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What makes fighters comply with International Humanitarian Law?

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RMIT

Building 1 (Francis Ormond Building), Level 1, Council Chamber

124 La Trobe Street

Melbourne, VIC

Australia

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Most wars today pit States against armed groups, so engaging with such groups is vital for all those working to promote compliance with the law and strengthen the protection of conflict victims. Accusations of violations committed by both sides are a constant feature of the international media but what are the influences within a group that actually restrain behaviour and encourage fighters to comply with the law?

Join Dr Helen Durham and Dr Fiona Terry of the International Committee of the Red Cross to discuss the Roots of Restraint in War study. Using various case studies, ranging from the highly centralised FARC in Colombia through to decentralised Islamist armed groups in Mali, the study identifies sources of influence on the behaviour of fighters in these various armed groups. It also creates blueprints to guide humanitarian dialogue with the full range of actors in conflict.

Dr Helen Durham
Director of International Law & Policy at the International Committee of the Red Cross.

Helen Durham has been Director of International Law and Policy at the ICRC since 2014. She has over 20 years of experience in the Red Cross and Red Crescent Movement. Helen has been a Legal Adviser to the ICRC Delegation of the Pacific; Head of Office for ICRC Australia and in various roles with Australian Red Cross including Director of International Law and Strategy and National Manager of IHL. Helen holds a PhD in IHL and international criminal law, is a Senior Fellow at Melbourne Law School and worked as the Director of Research at the Asia Pacific Centre for Military Law. She has done missions in the field with ICRC including Myanmar, Aceh, the Philippines and has been involved in international legal negotiations in New York, Rome and Geneva.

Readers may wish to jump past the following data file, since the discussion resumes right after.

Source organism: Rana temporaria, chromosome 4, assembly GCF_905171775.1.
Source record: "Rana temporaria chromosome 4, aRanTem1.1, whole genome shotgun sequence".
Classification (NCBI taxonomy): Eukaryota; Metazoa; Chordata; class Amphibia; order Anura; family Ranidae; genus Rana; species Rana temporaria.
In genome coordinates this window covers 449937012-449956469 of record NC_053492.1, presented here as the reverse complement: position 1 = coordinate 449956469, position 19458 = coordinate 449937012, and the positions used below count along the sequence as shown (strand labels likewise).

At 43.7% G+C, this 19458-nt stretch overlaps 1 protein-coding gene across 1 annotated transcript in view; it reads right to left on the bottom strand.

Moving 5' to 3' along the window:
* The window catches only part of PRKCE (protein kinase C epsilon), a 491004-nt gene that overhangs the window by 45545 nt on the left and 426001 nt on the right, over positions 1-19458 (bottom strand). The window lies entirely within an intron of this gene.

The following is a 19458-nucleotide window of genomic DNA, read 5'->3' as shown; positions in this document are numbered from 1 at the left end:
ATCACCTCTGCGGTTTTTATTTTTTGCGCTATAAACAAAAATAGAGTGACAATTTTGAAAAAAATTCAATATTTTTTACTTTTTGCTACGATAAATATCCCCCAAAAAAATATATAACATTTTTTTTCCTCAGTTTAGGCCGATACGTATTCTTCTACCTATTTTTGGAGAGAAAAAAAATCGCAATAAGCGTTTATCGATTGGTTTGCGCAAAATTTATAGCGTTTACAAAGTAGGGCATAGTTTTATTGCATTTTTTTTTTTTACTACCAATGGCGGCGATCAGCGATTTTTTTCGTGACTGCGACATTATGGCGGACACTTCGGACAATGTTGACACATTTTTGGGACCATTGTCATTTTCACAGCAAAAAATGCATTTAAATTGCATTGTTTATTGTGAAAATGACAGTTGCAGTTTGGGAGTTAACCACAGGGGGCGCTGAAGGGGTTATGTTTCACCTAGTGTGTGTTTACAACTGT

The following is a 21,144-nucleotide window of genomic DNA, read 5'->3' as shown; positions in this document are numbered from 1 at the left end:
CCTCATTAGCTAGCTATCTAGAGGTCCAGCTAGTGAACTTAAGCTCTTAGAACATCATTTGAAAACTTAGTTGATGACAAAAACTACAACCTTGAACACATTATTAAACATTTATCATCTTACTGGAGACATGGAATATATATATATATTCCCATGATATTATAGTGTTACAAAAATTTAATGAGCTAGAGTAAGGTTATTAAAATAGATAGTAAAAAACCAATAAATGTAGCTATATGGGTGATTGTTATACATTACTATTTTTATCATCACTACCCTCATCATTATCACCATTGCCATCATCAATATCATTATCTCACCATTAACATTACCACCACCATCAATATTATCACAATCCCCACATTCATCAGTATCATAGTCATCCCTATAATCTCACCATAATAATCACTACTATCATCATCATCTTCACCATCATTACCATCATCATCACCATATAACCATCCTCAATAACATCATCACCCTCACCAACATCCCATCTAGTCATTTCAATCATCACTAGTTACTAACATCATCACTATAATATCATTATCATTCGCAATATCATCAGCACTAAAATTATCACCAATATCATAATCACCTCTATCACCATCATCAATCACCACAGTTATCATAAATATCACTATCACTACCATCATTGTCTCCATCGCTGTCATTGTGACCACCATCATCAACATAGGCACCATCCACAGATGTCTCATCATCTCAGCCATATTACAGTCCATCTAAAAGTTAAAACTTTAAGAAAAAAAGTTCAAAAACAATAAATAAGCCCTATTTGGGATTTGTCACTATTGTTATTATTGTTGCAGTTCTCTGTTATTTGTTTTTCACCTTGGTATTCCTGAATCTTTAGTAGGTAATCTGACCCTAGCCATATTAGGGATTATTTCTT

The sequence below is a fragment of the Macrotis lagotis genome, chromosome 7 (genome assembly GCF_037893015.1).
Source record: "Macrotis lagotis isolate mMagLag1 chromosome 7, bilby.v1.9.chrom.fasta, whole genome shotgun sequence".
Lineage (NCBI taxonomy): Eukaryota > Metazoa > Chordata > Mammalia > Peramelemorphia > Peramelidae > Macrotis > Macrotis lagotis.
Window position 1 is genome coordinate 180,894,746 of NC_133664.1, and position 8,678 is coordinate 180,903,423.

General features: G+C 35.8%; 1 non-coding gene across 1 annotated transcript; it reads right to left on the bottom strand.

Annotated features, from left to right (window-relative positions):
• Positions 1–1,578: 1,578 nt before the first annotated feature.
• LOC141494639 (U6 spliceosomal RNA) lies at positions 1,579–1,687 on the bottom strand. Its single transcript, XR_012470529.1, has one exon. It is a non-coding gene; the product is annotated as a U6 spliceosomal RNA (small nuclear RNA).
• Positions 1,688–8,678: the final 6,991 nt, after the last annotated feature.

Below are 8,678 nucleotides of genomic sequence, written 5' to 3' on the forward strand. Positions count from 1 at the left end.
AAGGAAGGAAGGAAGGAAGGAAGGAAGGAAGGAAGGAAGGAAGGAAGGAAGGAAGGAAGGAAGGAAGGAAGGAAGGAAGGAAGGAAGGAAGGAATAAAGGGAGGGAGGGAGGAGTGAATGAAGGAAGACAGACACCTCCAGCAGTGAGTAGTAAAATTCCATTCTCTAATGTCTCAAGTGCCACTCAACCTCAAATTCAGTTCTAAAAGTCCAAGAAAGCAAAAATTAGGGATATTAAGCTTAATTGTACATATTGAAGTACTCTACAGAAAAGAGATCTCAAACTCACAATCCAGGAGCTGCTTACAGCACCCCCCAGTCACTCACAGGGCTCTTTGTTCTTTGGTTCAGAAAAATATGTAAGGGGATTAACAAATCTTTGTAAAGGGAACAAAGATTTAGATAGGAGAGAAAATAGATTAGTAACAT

Dr Fiona Terry
Head of the Centre for Operational Research & Experience at the International Committee of the Red Cross.

Fiona Terry has worked for over two decades in humanitarian operations in different parts of the world including Northern Iraq, Somalia, the Great Lakes region of Africa, Liberia, Sudan, Myanmar, Nepal and Afghanistan, principally for Médecins Sans Frontières (MSF) and the International Committee of the Red Cross (ICRC). She holds a PhD in international relations and political science from the Australian National University and is the author of Condemned to Repeat? The Paradox of Humanitarian Action (Cornell University Press, 2002), which won the 2006 Grawemeyer Award for Ideas Improving World Order. She is now heading the ICRC’s new centre for operational research and co-led the Roots of Restraint in War study.

Facilitator: Beth Eggleston, Co-Founder and Director, Humanitarian Advisory Group

Introduction: Judy Slatyer, CEO, Australian Red Cross

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RMIT

Building 1 (Francis Ormond Building), Level 1, Council Chamber

124 La Trobe Street

Melbourne, VIC

Australia

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